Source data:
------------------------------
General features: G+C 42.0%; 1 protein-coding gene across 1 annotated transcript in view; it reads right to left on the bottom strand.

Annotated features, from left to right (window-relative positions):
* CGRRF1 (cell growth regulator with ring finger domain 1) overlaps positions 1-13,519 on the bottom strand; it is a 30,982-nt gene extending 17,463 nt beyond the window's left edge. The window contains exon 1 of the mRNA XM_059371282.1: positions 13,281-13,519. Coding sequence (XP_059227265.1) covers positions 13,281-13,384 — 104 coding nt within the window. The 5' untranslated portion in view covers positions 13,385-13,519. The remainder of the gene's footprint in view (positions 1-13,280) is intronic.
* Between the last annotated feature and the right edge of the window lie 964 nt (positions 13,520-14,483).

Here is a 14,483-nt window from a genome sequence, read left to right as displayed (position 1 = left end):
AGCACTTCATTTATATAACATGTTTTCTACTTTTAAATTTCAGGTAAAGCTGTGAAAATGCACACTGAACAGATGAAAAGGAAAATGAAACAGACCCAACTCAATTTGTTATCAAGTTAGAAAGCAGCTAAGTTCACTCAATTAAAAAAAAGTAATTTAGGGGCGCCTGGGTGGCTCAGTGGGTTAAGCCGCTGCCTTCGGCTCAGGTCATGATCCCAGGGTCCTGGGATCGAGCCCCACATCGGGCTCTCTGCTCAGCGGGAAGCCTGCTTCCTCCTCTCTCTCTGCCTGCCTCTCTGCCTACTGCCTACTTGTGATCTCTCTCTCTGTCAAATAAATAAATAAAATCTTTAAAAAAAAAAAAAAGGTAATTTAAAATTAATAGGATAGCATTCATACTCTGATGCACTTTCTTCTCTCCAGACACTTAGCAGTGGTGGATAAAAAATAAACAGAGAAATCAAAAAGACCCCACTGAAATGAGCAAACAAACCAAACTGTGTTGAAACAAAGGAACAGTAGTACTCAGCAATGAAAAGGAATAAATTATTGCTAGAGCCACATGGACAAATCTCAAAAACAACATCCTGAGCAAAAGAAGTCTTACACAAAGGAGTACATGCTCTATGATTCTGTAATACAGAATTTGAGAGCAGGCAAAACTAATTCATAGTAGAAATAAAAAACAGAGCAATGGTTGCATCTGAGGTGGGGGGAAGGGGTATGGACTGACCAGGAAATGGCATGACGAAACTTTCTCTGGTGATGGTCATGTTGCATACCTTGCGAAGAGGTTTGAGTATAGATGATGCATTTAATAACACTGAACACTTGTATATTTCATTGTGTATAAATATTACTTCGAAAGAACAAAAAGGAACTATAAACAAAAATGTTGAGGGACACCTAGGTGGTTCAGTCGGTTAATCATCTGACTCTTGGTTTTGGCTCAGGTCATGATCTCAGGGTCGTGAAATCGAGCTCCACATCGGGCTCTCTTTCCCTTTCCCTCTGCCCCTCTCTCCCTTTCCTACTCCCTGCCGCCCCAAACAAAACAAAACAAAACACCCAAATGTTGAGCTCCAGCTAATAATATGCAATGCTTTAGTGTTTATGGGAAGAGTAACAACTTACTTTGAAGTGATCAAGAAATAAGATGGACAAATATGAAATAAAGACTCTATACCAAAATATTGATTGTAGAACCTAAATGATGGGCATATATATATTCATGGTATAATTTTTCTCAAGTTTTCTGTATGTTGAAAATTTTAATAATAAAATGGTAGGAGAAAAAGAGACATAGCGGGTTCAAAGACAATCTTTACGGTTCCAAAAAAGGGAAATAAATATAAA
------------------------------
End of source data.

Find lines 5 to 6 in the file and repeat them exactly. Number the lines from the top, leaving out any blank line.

Here is a 14,483-nt window from a genome sequence, read left to right as displayed (position 1 = left end):
AGCACTTCATTTATATAACATGTTTTCTACTTTTAAATTTCAGGTAAAGCTGTGAAAATGCACACTGAACAGATGAAAAGGAAAATGAAACAGACCCAACTCAATTTGTTATCAAGTTAGAAAGCAGCTAAGTTCACTCAATTAAAAAAAAGTAATTTAGGGGCGCCTGGGTGGCTCAGTGGGTTAAGCCGCTGCCTTCGGCTCAGGTCATGATCCCAGGGTCCTGGGATCGAGCCCCACATCGGGCTCTCTGCTCAGCGGGAAGCCTGCTTCCTCCTCTCTCTCTGCCTGCCTCTCTGCCTACTGCCTACTTGTGATCTCTCTCTCTGTCAAATAAATAAATAAAATCTTTAAAAAAAAAAAAAAGGTAATTTAAAATTAATAGGATAGCATTCATACTCTGATGCACTTTCTTCTCTCCAGACACTTAGCAGTGGTGGATAAAAAATAAACAGAGAAATCAAAAAGACCCCACTGAAATGAGCAAACAAACCAAACTGTGTTGAAACAAAGGAACAGTAGTACTCAGCAATGAAAAGGAATAAATTATTGCTAGAGCCACATGGACAAATCTCAAAAACAACATCCTGAGCAAAAGAAGTCTTACACAAAGGAGTACATGCTCTATGATTCTGTAATACAGAATTTGAGAGCAGGCAAAACTAATTCATAGTAGAAATAAAAAACAGAGCAATGGTTGCATCTGAGGTGGGGGGAAGGGGTATGGACTGACCAGGAAATGGCATGACGAAACTTTCTCTGGTGATGGTCATGTTGCATACCTTGCGAAGAGGTTTGAGTATAGATGATGCATTTAATAACACTGAACACTTGTATATTTCATTGTGTATAAATATTACTTCGAAAGAACAAAAAGGAACTATAAACAAAAATGTTGAGGGACACCTAGGTGGTTCAGTCGGTTAATCATCTGACTCTTGGTTTTGGCTCAGGTCATGATCTCAGGGTCGTGAAATCGAGCTCCACATCGGGCTCTCTTTCCCTTTCCCTCTGCCCCTCTCTCCCTTTCCTACTCCCTGCCGCCCCAAACAAAACAAAACAAAACACCCAAATGTTGAGCTCCAGCTAATAATATGCAATGCTTTAGTGTTTATGGGAAGAGTAACAACTTACTTTGAAGTGATCAAGAAATAAGATGGACAAATATGAAATAAAGACTCTATACCAAAATATTGATTGTAGAACCTAAATGATGGGCATATATATATTCATGGTATAATTTTTCTCAAGTTTTCTGTATGTTGAAAATTTTAATAATAAAATGGTAGGAGAAAAAGAGACATAGCGGGTTCAAAGACAATCTTTACGGTTCCAAAAAAGGGAAATAAATATAAA